Yosef explains to him that the three branches represent three days, meaning that in three days Paraoh will restore the cup-bearer to his position. He asks the cup-bearer to remember him when he is freed, and speak well of him to Paraoh, so that Yosef too might gain his freedom. Yosef adds, “For in truth, I was kidnapped from the land of the Hebrews; nor have I done anything here that they should have put me in the dungeon” (כִּי גֻנֹּב גֻּנַּבְתִּי מֵאֶרֶץ הָעִבְרִים וְגַם פֹּה לֹא עָשִׂיתִי מְאוּמָה כִּי שָׂמוּ אֹתִי בַּבּוֹר).

Next, the chief baker, taking heart, relates his dream:

אַף אֲנִי בַּחֲלוֹמִי וְהִנֵּה שְׁלֹשָׁה סַלֵּי חֹרִי עַל רֹאשִׁי: וּבַסַּל הָעֶלְיוֹן מִכֹּל מַאֲכַל פַּרְעֹה מַעֲשֵׂה אֹפֶה וְהָעוֹף אֹכֵל אֹתָם מִן הַסַּל מֵעַל רֹאשִׁי

“In my dream, similarly, there were three openwork baskets on my head. In the uppermost basket were all kinds of food for Pharaoh that a baker prepares; and the birds were eating it out of the basket above my head.”

Bereshit 39:16-17

This time, however, the news is not so good: Yosef explains that the three baskets represent three days, meaning that in three days Paraoh will behead him and impale his head on a pole for the birds to peck at.

Lo and behold, three days later it’s Paraoh’s birthday. Paraoh throws a banquet and singles out his two courtiers—reinstating the cup-bearer to bear the cup at his party, and having the baker impaled. However, the freed cup-bearer forgets about Yosef (וְלֹא זָכַר שַׂר הַמַּשְׁקִים אֶת יוֹסֵף וַיִּשְׁכָּחֵהוּ).

Haftarah Summary – כה אמר ה’ על שלשה פשעי ישראל

[Amos ]

On the rare occasion that the first night of Chanukah falls out on a Friday, or on years when it falls out on Shabbat and there are two Shabbatot of Chanukah, the Shabbat of Parashat Vayeshev gets a special maftir and haftarah connected to Chanukah, namely, Zecharia’s mystical vision of the Menorah that would stand in the soon-to-be-rebuilt Second Beit ha-Mikdash, in which he sees an olive tree draped over the Menorah (among other visions). [Zecahria 2:14-4:1-7]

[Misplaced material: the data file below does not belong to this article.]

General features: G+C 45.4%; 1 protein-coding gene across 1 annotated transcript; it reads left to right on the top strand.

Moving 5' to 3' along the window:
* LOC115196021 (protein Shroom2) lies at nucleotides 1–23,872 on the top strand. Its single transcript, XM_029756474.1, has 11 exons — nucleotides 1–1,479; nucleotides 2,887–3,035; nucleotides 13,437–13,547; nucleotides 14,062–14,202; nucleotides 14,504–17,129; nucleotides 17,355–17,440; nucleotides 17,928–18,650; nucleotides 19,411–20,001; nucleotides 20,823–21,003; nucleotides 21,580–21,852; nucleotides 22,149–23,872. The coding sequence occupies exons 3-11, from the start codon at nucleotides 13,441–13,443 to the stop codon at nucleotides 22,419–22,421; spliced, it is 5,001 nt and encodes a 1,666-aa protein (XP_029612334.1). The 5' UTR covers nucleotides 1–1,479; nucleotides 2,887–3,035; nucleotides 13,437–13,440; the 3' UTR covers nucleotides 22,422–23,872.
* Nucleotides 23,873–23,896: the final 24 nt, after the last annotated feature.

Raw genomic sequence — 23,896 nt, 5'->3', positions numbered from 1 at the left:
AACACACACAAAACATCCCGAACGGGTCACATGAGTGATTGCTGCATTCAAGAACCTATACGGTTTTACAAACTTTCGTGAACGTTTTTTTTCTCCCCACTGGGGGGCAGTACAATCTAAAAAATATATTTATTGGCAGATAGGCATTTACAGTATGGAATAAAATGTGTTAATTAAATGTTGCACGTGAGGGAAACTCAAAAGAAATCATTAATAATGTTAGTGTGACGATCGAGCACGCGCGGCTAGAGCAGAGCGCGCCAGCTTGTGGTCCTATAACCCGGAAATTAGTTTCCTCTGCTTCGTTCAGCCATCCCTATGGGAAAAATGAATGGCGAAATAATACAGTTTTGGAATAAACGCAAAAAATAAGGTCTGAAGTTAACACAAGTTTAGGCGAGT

The regular haftarah for Vayeshev comes from the book of Amos, who was a prophet in the norther kingdom of Israel and a contemporary of Yeshayahu (who prophesied in the southern kingdom of Yehuda) as well as Hoshea (who, like Amos, was from Israel). Amos’ message to the people of Israel is that they have become decadent and act poorly towards the disadvantaged. Amos 2:6 says, “Because they have sold for silver those whose cause was just, and the needy for a pair of sandals.” (עַל מִכְרָם בַּכֶּסֶף צַדִּיק וְאֶבְיוֹן בַּעֲבוּר נַעֲלָיִם). This recalls the soulless cruelty of Yosef’s brothers, who sell him, too, for silver, bankrupting themselves int he process.


Image: Ford Madox Brown, “Jacob and Joseph’s Coat,” 1871.

Notes

  1. Rashi on Bereshit 37:3.
  2. Rashi on 37:22 says that Reuven’s motives were selfish; he assumed that as the eldest he’d take the fall.
  3. Rashi on Bereshit 37:28 reads the Midianites and Ishmaelites as separate caravans and says that Yosef was sold multiple time; Ibn Ezra on Bereshit 37:28 says that the Midianites and Ishmaelites are the same people, and both names apply to them.
  4. It is unclear whether this is the name of place, as Ibn Ezra says, or whether it means “out in the open,” as Rashi suggests.